This is spoilery for the appendix of the forthcoming Temple of Twins. Read at your own risk!
In September, Berra says to me: “But can we make up about a dozen interesting Praxian things?” This is the point at which I began to cackle gleefully. Or thereabouts anyway. After tossing around various ideas (some of which have made it into the Temple of Twins, I blurted: “Badger! We need a badger encounter! Honey badger. About to disturb a hive of killer bees. Or just did so. Bees can’t get it, but there are these humans nearby to take out their rage on.” And thus began the joyous creation of the Praxian purse badger. Below are snippets of text that I threw at Berra as I researched and made an effort to reskin something that is pretty terrifying as is.
They will kill you
My first important point and what influenced the name:
“One method Honey Badgers use when attacking larger prey is to castrate them and then wait for the animal to weaken from bleeding.”Hiskey 2011 The World’s Most Fearless Creature is the Honey Badger
Me to her: “Honey badgers can basically skunk larger enemies too. So, they could startle a honey badger and get stinkified. He may even be vindictive enough to follow them.”1Berra sadly remarked, “I don’t think we have room to put the skunk bit in…”
Do they need armour?
We had a brief discussion about whether or not to armour them like a pangolin. After briefly entertaining the idea, I decided they really didn’t need it. “They have armour already. Have you seen the stats on how thick their skin is? But I am amused by the pangolin idea, so sure! No wait… part of what makes honey badgers cool is their terrifying flexibility. There is no safe place to hold them. Put armour on that and we change them fundamentally.”
Their skin is about 2.5 cm thick and can protect them from stone arrowheads and spears. Perfect for Prax. Apparently, a machete can’t even cut all the way through.2Hiskey 2011 The World’s Most Fearless Creature is the Honey Badger The skin is also loose, making it difficult for anything to get a grip on them. No matter where you try to hold one, it can likely still reach you.3Hiskey 2011; Carter et al. 2017)
Babbling about badgers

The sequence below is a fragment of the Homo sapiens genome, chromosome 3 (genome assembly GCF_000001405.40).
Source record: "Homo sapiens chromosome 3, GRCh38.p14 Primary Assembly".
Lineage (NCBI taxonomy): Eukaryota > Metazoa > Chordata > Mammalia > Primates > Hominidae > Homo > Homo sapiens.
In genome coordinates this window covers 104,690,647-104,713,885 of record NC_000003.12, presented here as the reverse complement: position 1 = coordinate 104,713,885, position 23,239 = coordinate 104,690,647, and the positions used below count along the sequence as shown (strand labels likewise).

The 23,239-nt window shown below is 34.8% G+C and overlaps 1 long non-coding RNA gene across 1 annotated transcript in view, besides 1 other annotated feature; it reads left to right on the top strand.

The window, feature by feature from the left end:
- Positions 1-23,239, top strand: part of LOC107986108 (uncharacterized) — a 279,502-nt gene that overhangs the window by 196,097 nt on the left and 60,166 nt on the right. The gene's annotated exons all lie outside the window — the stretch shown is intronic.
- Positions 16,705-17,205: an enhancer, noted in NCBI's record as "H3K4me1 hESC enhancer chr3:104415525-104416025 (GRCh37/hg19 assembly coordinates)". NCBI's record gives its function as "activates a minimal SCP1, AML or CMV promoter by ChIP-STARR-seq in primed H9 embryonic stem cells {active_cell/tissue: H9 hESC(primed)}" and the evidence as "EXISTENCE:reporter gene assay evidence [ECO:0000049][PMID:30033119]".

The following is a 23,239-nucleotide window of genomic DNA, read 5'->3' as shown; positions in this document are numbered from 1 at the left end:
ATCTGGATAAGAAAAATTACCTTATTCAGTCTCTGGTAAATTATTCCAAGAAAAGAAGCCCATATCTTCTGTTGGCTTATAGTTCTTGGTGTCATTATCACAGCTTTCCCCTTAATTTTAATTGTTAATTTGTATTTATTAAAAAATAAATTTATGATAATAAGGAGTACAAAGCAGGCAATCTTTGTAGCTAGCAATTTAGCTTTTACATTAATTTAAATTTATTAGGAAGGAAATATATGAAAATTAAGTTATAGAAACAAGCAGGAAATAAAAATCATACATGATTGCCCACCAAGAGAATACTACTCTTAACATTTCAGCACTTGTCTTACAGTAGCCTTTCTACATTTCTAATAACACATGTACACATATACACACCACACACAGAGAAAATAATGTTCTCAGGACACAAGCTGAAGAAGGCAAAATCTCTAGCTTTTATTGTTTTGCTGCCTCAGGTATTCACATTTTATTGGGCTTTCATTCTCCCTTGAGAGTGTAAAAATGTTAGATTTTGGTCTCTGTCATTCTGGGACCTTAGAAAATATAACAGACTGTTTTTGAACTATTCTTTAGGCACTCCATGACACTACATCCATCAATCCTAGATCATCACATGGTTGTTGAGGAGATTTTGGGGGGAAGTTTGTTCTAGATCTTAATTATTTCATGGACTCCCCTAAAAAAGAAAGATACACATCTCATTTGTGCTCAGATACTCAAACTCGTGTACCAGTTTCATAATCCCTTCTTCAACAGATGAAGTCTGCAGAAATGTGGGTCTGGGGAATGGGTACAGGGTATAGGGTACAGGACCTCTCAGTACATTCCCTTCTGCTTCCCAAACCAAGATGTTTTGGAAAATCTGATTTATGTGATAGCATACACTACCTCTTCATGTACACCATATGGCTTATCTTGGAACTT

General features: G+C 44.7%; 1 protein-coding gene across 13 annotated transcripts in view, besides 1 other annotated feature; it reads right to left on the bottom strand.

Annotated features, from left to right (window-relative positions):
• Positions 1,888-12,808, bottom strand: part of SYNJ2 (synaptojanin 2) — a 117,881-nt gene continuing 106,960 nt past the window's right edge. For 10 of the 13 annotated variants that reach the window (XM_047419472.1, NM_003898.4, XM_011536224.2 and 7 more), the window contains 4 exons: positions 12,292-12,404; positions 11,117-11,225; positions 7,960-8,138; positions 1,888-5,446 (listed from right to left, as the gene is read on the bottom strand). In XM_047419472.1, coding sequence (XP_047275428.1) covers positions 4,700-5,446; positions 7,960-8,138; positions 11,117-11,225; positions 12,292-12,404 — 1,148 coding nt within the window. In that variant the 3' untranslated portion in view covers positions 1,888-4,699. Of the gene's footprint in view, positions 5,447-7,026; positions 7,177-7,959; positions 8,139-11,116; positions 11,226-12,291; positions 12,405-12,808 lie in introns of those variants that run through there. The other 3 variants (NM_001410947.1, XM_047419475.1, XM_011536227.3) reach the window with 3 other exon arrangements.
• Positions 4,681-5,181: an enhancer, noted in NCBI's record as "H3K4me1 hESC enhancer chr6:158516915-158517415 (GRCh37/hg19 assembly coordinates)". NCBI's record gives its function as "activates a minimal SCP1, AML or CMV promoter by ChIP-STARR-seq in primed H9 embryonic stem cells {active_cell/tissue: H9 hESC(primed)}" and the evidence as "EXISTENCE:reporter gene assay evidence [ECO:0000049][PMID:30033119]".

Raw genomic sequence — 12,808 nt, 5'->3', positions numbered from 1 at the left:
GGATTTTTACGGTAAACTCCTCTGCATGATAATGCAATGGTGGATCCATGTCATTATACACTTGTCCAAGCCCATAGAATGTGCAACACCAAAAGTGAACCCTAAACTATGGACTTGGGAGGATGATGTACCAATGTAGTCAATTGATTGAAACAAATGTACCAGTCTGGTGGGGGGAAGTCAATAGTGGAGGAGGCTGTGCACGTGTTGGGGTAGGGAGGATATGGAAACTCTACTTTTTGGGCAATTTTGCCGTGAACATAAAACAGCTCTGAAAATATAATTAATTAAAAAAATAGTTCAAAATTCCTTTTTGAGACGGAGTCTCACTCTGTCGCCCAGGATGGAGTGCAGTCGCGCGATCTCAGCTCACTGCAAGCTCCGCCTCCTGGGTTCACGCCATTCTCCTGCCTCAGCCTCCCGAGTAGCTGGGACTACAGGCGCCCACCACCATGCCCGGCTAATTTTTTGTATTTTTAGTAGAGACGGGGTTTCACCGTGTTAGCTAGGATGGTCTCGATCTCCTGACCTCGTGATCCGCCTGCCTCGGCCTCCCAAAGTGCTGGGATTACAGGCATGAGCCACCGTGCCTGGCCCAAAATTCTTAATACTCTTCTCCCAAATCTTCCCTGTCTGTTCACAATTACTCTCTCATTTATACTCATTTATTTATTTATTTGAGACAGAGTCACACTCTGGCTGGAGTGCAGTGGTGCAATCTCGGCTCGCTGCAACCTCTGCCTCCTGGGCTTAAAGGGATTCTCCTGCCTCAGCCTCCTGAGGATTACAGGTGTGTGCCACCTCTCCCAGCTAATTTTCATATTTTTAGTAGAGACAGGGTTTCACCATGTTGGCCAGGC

After I wrote excitedly for a bit, Berra tried to change the subject. But my teeth were in it.
Her: “Then let’s just write them up properly, and maybe give them a mottled colour so you do not spot them coming. A sage, meditating on a seat made of woven grasses. He will answer a question if you can give him water, but when you try the seat sways away.”
Me: “They are freaky smart too. They
like tolerate humans because humans will summon them to find the honey, then the humans deal with the bees and always leave leftover honey for the honey badgers.”
And so it went for a few days. Not everything I obsessed over made it into the book. It’s a random encounter, not an chapter. But… oh, it was fun. I mean, I knew that honey badgers were resistant to snake venom, for example (there was that brilliant viral YouTube video), but I didn’t know it’s a trait shared with a select few mammals.4Drabeck et al. 2015 Oh! And honey badgers do prey on other carnivores – mostly small and medium ones because they may be tenacious killers, but they aren’t dumb.5Begg et al. 2022
The Praxian purse badger is just as badass as its Earth-based parallel. Or so I think, anyway. I might be biased.
- Begg, C. M., Begg, K. S., Do Linh San, E., du Toit, J. T., & Mills, M. G. (2022). Interactions between honey badgers and other predators in the southern Kalahari: Intraguild predation and facilitation. Small carnivores: Evolution, ecology, behaviour, and conservation, 323-346.
- Carter, S., Du Plessis, T., Chwalibog, A., & Sawosz, E. (2017). The honey badger in South Africa: biology and conservation. Int J Avian Wildl Biol, 2(2), 00091.
- Drabeck, D. H., Dean, A. M., & Jansa, S. A. (2015). Why the honey badger don’t care: Convergent evolution of venom-targeted nicotinic acetylcholine receptors in mammals that survive venomous snake bites. Toxicon, 99, 68-72.